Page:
RCA Studio A is truly a one-of-a-kind room. It’s not for everybody, and Folds and his team know that. But it sure is right for others, and it is proving to be a most versatile piece of history, having hosted everything from full-blown orchestral sessions to video shoots to live in-studio performances, not to mention the recent string of fully-booked album projects. For Corbitt-House, it has been a real treat to watch the vision come together, and it’s been fulfilling in ways that are hard to measure.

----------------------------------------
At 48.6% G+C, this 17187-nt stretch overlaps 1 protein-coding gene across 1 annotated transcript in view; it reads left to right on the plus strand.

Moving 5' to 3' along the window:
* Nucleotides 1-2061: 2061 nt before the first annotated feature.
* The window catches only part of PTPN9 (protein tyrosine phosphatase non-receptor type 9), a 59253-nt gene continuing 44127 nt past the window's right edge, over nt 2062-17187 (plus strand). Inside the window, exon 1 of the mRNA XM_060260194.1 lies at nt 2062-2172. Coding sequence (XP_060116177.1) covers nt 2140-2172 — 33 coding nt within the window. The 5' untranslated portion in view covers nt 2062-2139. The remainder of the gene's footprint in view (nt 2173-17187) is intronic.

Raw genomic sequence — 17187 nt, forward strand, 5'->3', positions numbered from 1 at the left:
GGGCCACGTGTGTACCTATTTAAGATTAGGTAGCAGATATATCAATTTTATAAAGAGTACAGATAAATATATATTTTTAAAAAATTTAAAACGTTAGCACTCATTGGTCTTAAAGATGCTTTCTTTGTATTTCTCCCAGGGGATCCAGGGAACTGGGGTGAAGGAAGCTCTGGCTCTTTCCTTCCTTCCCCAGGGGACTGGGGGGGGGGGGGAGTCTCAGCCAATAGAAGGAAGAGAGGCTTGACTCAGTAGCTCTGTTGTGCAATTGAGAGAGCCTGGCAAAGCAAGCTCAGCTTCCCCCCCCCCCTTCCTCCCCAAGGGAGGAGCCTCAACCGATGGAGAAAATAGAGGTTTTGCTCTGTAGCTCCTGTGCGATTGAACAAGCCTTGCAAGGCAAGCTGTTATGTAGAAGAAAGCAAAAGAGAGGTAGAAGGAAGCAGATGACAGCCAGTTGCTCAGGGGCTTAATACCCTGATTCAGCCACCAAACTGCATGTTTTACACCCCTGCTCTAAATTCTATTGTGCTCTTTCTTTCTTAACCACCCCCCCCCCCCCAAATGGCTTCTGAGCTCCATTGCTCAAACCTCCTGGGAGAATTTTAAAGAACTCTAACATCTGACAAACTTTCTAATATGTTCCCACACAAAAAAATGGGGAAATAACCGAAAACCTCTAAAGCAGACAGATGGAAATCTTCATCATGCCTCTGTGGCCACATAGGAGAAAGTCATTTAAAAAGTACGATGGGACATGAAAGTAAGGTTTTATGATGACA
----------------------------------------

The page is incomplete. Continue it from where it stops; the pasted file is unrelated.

“I can remember getting a phone call from Kris Wilkinson near the end of 2008, saying that Ben was thinking of opening up RCA Studio A,” she recalls. “She knew I was freelance and set up a meeting between Ben and I. I was at a time in my career when I really needed to reconnect with why I got involved in this industry. I hadn’t been in the room in probably 12 years, and when I walked in I got chills. I recorded my first album at 18, I have 30 years of managing studios, and here I was in the room where Elvis recorded. Waylon’s first recordings. Willie, the Outlaws, the whole Monument Records era. Dolly doing ‘Jolene.’ Those records were such a part of the fabric of my life, and I could feel it in the room. Needless to say, I was re-inspired!”